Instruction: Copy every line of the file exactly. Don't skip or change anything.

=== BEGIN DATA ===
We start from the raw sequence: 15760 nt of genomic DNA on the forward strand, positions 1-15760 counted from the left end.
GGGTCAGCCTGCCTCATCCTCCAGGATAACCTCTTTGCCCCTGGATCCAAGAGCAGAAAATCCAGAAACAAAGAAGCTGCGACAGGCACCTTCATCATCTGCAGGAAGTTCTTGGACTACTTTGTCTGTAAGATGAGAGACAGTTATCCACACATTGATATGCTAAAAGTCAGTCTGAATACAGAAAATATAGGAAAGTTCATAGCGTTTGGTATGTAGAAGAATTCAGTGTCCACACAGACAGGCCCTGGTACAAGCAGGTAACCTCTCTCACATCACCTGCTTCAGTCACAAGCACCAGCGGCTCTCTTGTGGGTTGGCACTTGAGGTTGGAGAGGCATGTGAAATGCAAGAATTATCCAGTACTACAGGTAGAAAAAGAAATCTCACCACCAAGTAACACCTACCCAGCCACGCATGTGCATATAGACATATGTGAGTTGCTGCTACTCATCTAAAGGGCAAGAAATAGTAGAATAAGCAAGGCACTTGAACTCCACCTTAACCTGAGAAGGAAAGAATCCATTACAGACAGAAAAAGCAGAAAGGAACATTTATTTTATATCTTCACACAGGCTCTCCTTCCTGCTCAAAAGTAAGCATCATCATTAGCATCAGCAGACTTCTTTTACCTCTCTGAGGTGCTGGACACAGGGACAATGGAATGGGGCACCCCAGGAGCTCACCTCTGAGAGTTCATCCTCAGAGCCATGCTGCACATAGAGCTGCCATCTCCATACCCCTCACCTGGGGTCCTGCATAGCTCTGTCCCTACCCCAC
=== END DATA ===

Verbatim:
We start from the raw sequence: 15760 nt of genomic DNA on the forward strand, positions 1-15760 counted from the left end.
GGGTCAGCCTGCCTCATCCTCCAGGATAACCTCTTTGCCCCTGGATCCAAGAGCAGAAAATCCAGAAACAAAGAAGCTGCGACAGGCACCTTCATCATCTGCAGGAAGTTCTTGGACTACTTTGTCTGTAAGATGAGAGACAGTTATCCACACATTGATATGCTAAAAGTCAGTCTGAATACAGAAAATATAGGAAAGTTCATAGCGTTTGGTATGTAGAAGAATTCAGTGTCCACACAGACAGGCCCTGGTACAAGCAGGTAACCTCTCTCACATCACCTGCTTCAGTCACAAGCACCAGCGGCTCTCTTGTGGGTTGGCACTTGAGGTTGGAGAGGCATGTGAAATGCAAGAATTATCCAGTACTACAGGTAGAAAAAGAAATCTCACCACCAAGTAACACCTACCCAGCCACGCATGTGCATATAGACATATGTGAGTTGCTGCTACTCATCTAAAGGGCAAGAAATAGTAGAATAAGCAAGGCACTTGAACTCCACCTTAACCTGAGAAGGAAAGAATCCATTACAGACAGAAAAAGCAGAAAGGAACATTTATTTTATATCTTCACACAGGCTCTCCTTCCTGCTCAAAAGTAAGCATCATCATTAGCATCAGCAGACTTCTTTTACCTCTCTGAGGTGCTGGACACAGGGACAATGGAATGGGGCACCCCAGGAGCTCACCTCTGAGAGTTCATCCTCAGAGCCATGCTGCACATAGAGCTGCCATCTCCATACCCCTCACCTGGGGTCCTGCATAGCTCTGTCCCTACCCCAC